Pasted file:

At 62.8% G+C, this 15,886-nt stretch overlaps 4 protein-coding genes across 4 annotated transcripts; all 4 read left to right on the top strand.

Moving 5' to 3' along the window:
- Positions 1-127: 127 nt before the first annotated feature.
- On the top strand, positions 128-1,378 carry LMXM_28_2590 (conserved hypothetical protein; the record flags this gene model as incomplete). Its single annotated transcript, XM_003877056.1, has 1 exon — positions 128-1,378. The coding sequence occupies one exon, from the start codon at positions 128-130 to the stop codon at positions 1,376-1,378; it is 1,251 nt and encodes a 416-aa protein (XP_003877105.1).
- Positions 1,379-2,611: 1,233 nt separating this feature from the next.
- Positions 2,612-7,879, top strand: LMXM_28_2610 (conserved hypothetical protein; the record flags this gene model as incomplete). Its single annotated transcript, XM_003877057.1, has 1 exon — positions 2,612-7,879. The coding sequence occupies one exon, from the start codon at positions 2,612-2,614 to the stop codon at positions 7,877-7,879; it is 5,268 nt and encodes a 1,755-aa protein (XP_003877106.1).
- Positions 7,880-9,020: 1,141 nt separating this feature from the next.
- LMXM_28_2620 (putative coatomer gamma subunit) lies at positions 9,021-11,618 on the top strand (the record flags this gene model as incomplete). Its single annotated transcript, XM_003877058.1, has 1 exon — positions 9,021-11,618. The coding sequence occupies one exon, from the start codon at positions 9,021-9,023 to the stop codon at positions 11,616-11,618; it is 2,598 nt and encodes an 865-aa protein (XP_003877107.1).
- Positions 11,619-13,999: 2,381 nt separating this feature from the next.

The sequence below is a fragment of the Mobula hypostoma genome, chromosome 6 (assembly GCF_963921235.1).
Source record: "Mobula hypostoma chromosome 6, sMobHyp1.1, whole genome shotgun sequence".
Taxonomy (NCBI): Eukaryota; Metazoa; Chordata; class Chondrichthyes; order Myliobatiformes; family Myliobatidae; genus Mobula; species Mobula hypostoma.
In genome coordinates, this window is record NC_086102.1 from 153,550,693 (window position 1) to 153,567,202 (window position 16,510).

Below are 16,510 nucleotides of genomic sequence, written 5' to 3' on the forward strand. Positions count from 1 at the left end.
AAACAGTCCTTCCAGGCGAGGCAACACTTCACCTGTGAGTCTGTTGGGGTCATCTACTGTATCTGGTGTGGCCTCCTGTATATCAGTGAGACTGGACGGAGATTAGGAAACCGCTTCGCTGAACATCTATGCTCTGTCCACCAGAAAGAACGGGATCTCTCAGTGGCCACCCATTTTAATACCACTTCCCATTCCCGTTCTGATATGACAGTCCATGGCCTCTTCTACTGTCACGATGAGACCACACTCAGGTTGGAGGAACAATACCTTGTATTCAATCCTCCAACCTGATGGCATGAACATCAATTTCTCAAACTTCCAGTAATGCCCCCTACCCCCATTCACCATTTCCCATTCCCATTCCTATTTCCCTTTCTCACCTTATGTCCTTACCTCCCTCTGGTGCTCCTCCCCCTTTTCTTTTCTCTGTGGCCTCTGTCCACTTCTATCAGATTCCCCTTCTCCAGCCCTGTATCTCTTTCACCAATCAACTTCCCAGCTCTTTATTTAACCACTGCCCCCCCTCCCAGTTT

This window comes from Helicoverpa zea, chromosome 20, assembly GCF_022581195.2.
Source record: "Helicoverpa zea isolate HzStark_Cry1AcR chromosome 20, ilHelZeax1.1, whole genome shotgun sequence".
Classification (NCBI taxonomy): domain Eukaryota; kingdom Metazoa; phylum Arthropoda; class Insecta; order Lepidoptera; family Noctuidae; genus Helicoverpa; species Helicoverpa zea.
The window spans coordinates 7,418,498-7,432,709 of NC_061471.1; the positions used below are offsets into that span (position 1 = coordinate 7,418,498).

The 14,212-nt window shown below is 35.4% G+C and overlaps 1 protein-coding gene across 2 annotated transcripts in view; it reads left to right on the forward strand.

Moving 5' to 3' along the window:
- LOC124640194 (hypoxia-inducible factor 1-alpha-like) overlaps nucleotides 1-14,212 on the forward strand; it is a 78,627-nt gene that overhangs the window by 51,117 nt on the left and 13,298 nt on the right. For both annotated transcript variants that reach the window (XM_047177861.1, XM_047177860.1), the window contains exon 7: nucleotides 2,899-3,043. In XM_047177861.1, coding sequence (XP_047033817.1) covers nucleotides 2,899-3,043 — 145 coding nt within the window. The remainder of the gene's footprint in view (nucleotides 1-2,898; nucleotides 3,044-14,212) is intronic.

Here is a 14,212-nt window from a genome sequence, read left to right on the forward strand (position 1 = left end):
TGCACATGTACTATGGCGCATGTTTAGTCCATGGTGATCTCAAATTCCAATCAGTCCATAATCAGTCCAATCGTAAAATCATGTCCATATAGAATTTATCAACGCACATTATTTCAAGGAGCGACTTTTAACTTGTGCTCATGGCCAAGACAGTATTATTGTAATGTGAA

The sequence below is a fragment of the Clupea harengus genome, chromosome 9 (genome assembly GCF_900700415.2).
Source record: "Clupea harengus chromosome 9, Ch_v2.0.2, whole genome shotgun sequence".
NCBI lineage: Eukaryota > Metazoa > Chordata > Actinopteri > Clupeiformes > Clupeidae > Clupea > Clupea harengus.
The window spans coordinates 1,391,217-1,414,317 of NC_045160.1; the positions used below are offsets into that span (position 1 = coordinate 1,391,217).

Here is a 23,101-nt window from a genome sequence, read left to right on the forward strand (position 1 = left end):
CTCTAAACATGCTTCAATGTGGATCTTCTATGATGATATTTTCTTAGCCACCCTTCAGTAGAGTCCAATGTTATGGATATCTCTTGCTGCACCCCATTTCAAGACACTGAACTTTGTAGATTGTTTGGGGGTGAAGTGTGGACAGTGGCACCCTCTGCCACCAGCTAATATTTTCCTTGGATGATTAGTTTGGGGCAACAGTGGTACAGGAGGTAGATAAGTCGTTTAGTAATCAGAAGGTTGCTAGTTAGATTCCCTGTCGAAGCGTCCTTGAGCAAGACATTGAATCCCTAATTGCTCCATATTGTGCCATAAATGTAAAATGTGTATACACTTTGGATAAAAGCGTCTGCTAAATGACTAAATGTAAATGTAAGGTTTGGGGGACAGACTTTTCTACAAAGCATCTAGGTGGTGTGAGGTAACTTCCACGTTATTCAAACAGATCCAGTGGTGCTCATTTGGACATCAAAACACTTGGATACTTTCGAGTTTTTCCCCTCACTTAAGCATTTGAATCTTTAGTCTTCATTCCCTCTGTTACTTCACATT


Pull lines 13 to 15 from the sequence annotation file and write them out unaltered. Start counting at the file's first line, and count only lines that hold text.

In genome coordinates, this window is record NC_086102.1 from 153,550,693 (window position 1) to 153,567,202 (window position 16,510).

Below are 16,510 nucleotides of genomic sequence, written 5' to 3' on the forward strand. Positions count from 1 at the left end.
AAACAGTCCTTCCAGGCGAGGCAACACTTCACCTGTGAGTCTGTTGGGGTCATCTACTGTATCTGGTGTGGCCTCCTGTATATCAGTGAGACTGGACGGAGATTAGGAAACCGCTTCGCTGAACATCTATGCTCTGTCCACCAGAAAGAACGGGATCTCTCAGTGGCCACCCATTTTAATACCACTTCCCATTCCCGTTCTGATATGACAGTCCATGGCCTCTTCTACTGTCACGATGAGACCACACTCAGGTTGGAGGAACAATACCTTGTATTCAATCCTCCAACCTGATGGCATGAACATCAATTTCTCAAACTTCCAGTAATGCCCCCTACCCCCATTCACCATTTCCCATTCCCATTCCTATTTCCCTTTCTCACCTTATGTCCTTACCTCCCTCTGGTGCTCCTCCCCCTTTTCTTTTCTCTGTGGCCTCTGTCCACTTCTATCAGATTCCCCTTCTCCAGCCCTGTATCTCTTTCACCAATCAACTTCCCAGCTCTTTATTTAACCACTGCCCCCCCTCCCAGTTT